SP - Sampson, John, - 1852-1995
The John Sampson Papers comprise correspondence, manuscripts and other items relating to Sampson's life and work, excepting his Romani and Gypsy studies, ca.1852-1940.
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|Archive level description:||Sub-sub fonds|
|Physical Description:||18 boxes and one volume containing genealogical information|
|Summary:||The John Sampson Papers comprise correspondence, manuscripts and other items relating to Sampson's life and work, excepting his Romani and Gypsy studies, ca.1852-1940.|
|Custodial History:||John Sampson left all of his papers and letters to Dora Yates, although some personal papers were returned to the Sampson family. After Sampson's death his papers were retained by the University of Liverpool Library. SP8 contains materials relating to John Sampson and his wife Margaret Sampson, retained by their children Michael and Honor Sampson (later Matthew) and passed to Honor's daughter Sally Stephen. This material was arranged by Anthony Sampson, son of Michael Sampson, for use in his biography of John Sampson. SP8 was given to the University of Liverpool Library by Sampson's granddaughter, Sally Stephen, in July 2010.|
Dr John Sampson (1862-1931), Romani Scholar, was born in Schull, County Cork, Ireland. His father, a Cornish mining engineer, died in 1872 leaving little money for his Irish mother, Sarah Anne McDermott,and her four sons. At the age of 14 Sampson was forced to leave school and was apprenticed for seven years to Alexander MacGregor, a lithographer and engraver in Liverpool. His schooling had been brief, but he resolutely taught himself, reading widely. At 22 he set up his own small printing business which, for want of capital, failed. In 1892 he was accepted as the first full-time Librarian at University College, later University of Liverpool. On his arrival there he found gifted and inspiring friends, among them Sir Walter Raleigh and Kuno Meyer. John Sampson remained in the University for 36 years until his retirement in 1928.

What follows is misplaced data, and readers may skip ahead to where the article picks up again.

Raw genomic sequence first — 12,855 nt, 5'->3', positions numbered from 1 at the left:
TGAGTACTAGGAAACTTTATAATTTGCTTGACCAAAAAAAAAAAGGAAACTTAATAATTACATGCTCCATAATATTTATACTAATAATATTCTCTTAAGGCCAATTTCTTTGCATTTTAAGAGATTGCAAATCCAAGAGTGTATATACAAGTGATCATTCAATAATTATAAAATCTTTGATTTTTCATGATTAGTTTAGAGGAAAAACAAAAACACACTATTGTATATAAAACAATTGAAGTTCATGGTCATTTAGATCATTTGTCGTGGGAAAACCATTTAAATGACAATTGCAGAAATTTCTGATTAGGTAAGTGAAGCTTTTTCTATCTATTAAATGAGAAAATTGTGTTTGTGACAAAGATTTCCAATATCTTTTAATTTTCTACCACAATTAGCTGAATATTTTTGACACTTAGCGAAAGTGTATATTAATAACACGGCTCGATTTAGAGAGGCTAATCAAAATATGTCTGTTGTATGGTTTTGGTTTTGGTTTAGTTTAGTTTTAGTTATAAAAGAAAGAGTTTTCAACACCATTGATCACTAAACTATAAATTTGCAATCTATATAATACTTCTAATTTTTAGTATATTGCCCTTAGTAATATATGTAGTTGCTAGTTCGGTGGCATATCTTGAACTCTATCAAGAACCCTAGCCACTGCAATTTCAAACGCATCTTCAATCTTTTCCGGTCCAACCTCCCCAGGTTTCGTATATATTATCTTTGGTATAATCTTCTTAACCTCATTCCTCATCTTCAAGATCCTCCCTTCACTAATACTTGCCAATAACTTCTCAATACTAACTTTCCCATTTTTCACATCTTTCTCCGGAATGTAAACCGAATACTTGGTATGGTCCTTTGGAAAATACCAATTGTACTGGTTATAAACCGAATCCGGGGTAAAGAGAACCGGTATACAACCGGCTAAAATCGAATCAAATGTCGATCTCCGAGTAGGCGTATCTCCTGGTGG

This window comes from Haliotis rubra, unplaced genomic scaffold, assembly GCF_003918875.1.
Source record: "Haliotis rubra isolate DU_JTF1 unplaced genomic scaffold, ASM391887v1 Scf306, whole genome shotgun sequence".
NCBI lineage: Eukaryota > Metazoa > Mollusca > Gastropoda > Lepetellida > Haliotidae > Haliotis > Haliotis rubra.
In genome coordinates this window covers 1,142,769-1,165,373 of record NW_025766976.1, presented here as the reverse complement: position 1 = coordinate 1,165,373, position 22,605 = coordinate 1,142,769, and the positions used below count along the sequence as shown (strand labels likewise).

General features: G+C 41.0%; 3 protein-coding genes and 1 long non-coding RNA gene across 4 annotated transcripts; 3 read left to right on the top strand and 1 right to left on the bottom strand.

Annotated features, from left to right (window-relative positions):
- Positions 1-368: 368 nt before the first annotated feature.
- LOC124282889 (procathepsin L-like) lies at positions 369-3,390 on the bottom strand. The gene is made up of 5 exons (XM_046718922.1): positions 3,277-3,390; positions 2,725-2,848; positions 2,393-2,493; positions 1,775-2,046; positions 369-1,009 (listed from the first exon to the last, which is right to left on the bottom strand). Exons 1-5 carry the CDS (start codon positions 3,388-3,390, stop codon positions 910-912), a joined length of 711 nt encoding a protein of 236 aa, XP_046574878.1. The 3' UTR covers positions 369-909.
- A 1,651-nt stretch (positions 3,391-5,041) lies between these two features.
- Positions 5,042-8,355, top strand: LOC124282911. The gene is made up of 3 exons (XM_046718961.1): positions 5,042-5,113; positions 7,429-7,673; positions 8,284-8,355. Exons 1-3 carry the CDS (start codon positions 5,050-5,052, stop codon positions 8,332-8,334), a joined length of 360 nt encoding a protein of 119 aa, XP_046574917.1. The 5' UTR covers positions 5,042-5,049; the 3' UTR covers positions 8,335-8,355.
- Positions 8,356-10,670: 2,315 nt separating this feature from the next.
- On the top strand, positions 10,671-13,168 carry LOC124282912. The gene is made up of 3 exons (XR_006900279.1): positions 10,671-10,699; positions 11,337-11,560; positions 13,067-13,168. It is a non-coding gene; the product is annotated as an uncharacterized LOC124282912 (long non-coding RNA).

In 1893, Sampson met his future wife, Jessie Margaret Sprunt, ten years his junior. In the face of opposition from her family, they married in secret on 21 April 1894. Their first son Michael was born on 12 January 1896, followed by Amyas (born 4 August 1899) and Honor (21 April 1905). Michael's son, Anthony Sampson (1926-2004), the author and journalist, wrote his grandfather's biography.
Philology was Sampson's passion and the Romani language was to be his obsession; he devoted much of his life to roaming amongst the gypsies and training himself in the phonetics, Sanskrit and comparative philology. In 1907 John Sampson and fellow gypsiologist David MacRitchie persuaded Robert Andrew Scott Macfie to revive the Gypsy Lore Society, which had been defunct for the previous 14 years. Sampson was involved in the Gypsy Lore Society from its very foundation in 1888 and became President in 1915-1916. In his will he directed that his death should be "attended by no religious ceremony of any kind whatsoever" and his funeral was carried out as he had requested with his ashes being scattered on Foel Goch to the sound of Gypsy music. His works include The dialect of the Gypsies of Wales: being the older form of British Romani preserved in the speech of the clan of Abram Wood (Oxford University Press, 1926) and A hundred Shelta sayings (Gypsy Lore Society, 1926).